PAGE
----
Dec 102013

[originally posted on the ThingM blog]

The theme for the Caltech Entrepreneurs Forum’s November event was “The Internet of Things, Arduinos and the ‘Maker Entrepreneur’“.


My talk “Intro to the Arduino Entrepreneurial System” touched on all these topics. The entire event was a blast, including a wonderful talk about commercial making with open source by Quinn of QtechKnow.

Slides with notes and MP3 audio of the entire event are below.

Download MP3 of the entire Forum proceedings, including Tod’s talk.

 Posted by at 1:39 pm
Aug 082013

[originally posted on the ThingM blog]


Whew, MakerFaire Bay Area 2013 is over and it was astoundingly fun. Not only did we get to interact with so many people doing awesome things with ThingM products (like these BlinkM MinM earrings) but we got to show off a bunch of projects made with blink(1) and BlinkM-family stuff to thousands of new people. We heard tallies of 120,000 people showed up over the weekend, and we love seeing the concepts the Maker community inspires diffusing out into the larger world, as this LA Times article speaks to.

This year not only were we fortunate enough to have a ThingM table in the Maker Shed (Thank you Leah, Alex, Will, Carlyn, & Mike for helping staff it), but we also gave talks. Mike spoke about the future of manufacturing in a work filled with Maker-inspired tools and techniques, while I gave a talk on the process we went through to take blink(1) from an idea to Kickstarter to production.

Slides from my talk are below.

 Posted by at 9:17 pm
Aug 072013

[cross-posted from the ThingM blog]


We’re working on an improved version of blink(1) and have launched a Kickstarter for it.

blink(1) mk2 is an updated version of the blink(1) super status light. The original blink(1) made it easy to connect any data source in the cloud or on your computer to a full-color RGB LED so you can know what’s happening without checking any windows, going to any websites or typing any commands. blink(1) mk2 maintains backward-compatibility while adding better functionality and great new features.

The main new features are:
– Better USB support
– Brighter via dual RGB LEDs
– Independently-addressable LEDs
– Improved Blink1Control application

We think it’s going to be great.

 Posted by at 11:14 pm
May 112013

I finally got around to updating the BlinkMuino guide for turning your BlinkM, BlinkM MinM, or BlinkM MaxM into a tiny ATtiny85 or ATtiny84 Arduino system. BlinkM boards make great tiny development boards, especially if you’re interested in driving LEDs. BlinkM MaxMs are particularly great because they have more inputs and those three beefy MOSFET power transistors. And MinMs are good because they’re super tiny, but still contain a fully-programmable computer.

Thankfully, the ArduinoISP sketch has also been updated for Arduino-1.0, meaning you can use your Arduino as an AVR-ISP programmer, like this:


Here’s the original video I made about BlinkMuino:

We’ll be showing off some examples of BlinkMs programmed with Arduino at Maker Faire, some say “hi”!

 Posted by at 12:37 pm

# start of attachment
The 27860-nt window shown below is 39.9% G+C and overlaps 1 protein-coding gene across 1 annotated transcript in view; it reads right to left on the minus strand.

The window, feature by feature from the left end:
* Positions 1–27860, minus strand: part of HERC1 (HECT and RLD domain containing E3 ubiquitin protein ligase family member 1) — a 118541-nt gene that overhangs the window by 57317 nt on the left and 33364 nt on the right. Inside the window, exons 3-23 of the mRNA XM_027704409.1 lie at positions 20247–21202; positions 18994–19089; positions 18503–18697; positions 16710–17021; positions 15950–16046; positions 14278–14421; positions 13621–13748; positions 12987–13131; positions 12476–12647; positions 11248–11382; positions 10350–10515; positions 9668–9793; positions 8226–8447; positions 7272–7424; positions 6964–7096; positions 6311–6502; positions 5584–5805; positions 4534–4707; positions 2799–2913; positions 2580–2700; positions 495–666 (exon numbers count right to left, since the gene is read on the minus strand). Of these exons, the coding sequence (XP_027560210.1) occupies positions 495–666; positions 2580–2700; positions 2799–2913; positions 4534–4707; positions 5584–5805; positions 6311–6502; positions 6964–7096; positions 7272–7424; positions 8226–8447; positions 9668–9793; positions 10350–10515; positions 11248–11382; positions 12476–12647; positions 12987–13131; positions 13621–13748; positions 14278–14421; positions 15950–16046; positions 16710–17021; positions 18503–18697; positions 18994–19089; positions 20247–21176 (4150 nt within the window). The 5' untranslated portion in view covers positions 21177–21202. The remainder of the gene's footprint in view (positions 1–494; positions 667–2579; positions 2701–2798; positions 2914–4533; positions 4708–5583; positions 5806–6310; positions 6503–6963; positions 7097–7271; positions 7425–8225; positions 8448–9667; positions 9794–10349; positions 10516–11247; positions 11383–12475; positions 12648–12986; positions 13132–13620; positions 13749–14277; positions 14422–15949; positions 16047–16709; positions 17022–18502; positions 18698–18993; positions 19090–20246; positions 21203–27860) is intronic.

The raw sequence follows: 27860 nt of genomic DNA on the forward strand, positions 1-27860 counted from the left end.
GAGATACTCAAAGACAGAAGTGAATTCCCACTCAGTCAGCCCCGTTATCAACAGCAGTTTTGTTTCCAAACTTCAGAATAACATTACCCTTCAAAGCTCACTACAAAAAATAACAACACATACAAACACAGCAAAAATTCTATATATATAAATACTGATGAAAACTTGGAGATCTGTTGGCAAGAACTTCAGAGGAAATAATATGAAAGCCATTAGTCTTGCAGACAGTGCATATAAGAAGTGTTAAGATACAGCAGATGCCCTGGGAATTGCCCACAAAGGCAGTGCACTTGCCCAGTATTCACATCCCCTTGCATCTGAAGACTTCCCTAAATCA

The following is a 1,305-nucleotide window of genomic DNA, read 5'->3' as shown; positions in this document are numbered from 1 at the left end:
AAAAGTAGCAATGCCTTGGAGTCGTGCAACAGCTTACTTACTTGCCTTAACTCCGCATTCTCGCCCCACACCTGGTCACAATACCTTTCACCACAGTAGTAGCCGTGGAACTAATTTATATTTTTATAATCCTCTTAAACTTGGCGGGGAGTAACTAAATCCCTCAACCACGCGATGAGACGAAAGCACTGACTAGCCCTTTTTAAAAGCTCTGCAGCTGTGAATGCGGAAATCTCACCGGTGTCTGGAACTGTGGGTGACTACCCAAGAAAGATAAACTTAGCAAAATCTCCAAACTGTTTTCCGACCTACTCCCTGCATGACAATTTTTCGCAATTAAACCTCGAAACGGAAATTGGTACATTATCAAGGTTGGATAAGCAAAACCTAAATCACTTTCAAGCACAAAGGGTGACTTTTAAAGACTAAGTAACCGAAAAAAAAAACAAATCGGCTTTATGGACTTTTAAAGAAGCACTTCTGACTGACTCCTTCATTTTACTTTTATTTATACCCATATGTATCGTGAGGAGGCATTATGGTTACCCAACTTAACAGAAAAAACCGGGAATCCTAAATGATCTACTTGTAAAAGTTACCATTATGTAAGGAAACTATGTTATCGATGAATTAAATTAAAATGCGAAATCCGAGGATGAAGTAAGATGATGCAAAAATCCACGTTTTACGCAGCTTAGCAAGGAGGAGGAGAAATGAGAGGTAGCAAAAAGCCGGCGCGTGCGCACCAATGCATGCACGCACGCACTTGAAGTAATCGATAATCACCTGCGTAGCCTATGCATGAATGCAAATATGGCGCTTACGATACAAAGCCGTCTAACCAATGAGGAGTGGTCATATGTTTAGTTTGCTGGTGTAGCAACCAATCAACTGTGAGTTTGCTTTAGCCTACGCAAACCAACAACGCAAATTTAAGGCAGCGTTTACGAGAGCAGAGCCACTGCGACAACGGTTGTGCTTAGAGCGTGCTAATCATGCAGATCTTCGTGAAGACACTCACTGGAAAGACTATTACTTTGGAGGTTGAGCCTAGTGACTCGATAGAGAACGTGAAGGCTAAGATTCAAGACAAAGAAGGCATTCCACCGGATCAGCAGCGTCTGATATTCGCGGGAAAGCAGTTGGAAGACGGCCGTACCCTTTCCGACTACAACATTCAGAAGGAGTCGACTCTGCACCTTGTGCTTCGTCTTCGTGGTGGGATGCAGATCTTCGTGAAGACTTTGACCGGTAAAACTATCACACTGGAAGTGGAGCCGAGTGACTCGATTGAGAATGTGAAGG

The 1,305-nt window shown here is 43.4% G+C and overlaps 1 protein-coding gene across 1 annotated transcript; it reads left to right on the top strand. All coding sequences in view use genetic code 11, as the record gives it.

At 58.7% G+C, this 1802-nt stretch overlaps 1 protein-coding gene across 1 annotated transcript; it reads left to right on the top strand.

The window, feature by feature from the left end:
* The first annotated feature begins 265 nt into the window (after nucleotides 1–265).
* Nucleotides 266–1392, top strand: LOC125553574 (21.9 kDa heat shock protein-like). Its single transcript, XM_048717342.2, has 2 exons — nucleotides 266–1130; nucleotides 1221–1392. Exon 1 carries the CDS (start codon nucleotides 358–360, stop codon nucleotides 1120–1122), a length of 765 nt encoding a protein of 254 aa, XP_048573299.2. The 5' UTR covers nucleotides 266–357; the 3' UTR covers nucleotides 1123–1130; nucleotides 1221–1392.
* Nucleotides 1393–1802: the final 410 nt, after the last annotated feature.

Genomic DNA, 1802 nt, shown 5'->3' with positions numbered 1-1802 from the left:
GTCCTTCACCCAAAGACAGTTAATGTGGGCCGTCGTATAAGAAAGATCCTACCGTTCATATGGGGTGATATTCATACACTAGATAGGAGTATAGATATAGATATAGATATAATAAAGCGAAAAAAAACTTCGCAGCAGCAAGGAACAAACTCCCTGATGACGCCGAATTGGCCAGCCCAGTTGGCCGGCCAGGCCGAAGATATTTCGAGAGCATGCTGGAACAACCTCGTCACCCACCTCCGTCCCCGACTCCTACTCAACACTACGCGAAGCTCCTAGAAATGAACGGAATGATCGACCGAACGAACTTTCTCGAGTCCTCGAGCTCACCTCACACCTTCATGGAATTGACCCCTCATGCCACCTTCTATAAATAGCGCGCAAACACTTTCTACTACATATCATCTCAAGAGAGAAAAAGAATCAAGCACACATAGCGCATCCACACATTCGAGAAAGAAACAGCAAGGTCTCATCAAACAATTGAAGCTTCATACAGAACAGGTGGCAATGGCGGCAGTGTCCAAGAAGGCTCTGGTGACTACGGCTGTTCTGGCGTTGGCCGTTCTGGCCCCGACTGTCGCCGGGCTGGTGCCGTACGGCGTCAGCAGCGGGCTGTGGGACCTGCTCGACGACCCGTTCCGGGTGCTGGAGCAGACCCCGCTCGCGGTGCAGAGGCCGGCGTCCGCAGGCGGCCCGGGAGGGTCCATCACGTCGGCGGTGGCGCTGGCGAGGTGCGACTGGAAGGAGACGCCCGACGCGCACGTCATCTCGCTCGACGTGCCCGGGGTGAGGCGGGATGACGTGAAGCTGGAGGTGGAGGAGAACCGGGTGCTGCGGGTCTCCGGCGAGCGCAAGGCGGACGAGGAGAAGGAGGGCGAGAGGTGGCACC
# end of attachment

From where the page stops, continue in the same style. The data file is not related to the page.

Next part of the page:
Mar 152011

While FreeM is mostly designed to work with BlinkMs and MinMs, it can be made to work with MaxMs. FreeM cannot supply the power that MaxMs need (250mA and FreeM can only supply up to 100mA), but there are other ways. One way to do it is to power the FreeM from the MaxM’s built-in 5V power supply.

To do this, get a MaxM, a FreeM, a small scrap of wire, and a 12VDC power supply.

FreeM with MaxM

Remove the “pwrsel” jumper and wrap the small piece of wire around all three pins of the “pwrsel” jumper. Then plug the FreeM into the bottom of the MaxM and plug in the 12VDC power supply to the MaxM.

The MaxM will power the FreeM and the FreeM will control the MaxM.

FreeM with MaxM

You can also now control other LED clusters like flexible RGB LED tape.

FreeM with MaxM

 Posted by at 2:13 pm
Feb 252011

BlinkM Battery Pack: Done!

Make a long-lasting, rechargeable battery pack for your BlinkM MaxM, BlinkM, or BlinkM MinM using just pliers, no soldering!

BlinkMs are perfect for portable, stand-alone uses. There are many ways to hook a BlinkM to battery sources. Here’s one way that works for all BlinkMs.

BlinkM Battery Pack: Step 1: Get all the parts together

BlinkM Battery Pack: Step 1: Get all the parts together

Parts are:

BlinkM MaxM, BlinkM, or BlinkM MinM

– 4xAA battery holder with switch, like this Jameco one or Mouser one

– 4xAA NiMH batteries (not alkaline!)

– 2×8 IDC crimp connector (FCI 71600-308LF), from Digikey 609-3570-ND or Mouser 649-71600-308LF

Tools you’ll need:
– pliers with wide jaws to crimp
– cutters to trim excess wire

Continue reading »

 Posted by at 6:41 pm
Nov 192010

All BlinkM-family devices can have their firmware updated. This makes them great for tiny development boards for ATtiny processors. ReflashBlinkM is an application that makes it easy to put back the original firmware or update a BlinkM to the latest firmware.

Previously you needed an AVR ISP programmer like the AVRISPmkII or the USBtinyISP. Thanks to the ArduinoISP sketch that ships with Arduino, if you have already have an Arduino, you can easily reflash your BlinkM with new firmware.

The ReflashBlinkM application is a tool for Mac OS X and Windows that uses ArduinoISP to help you reflash BlinkMs to their default firmware.

This is what it looks like:

Here’s one way of hooking up a BlinkM to an ArduinoISP:

And here’s a video of a BlinkM MinM being reflashed:

For full instructions, see the ReflashBlinkM page in the blinkm-projects Google code site.

 Posted by at 8:32 pm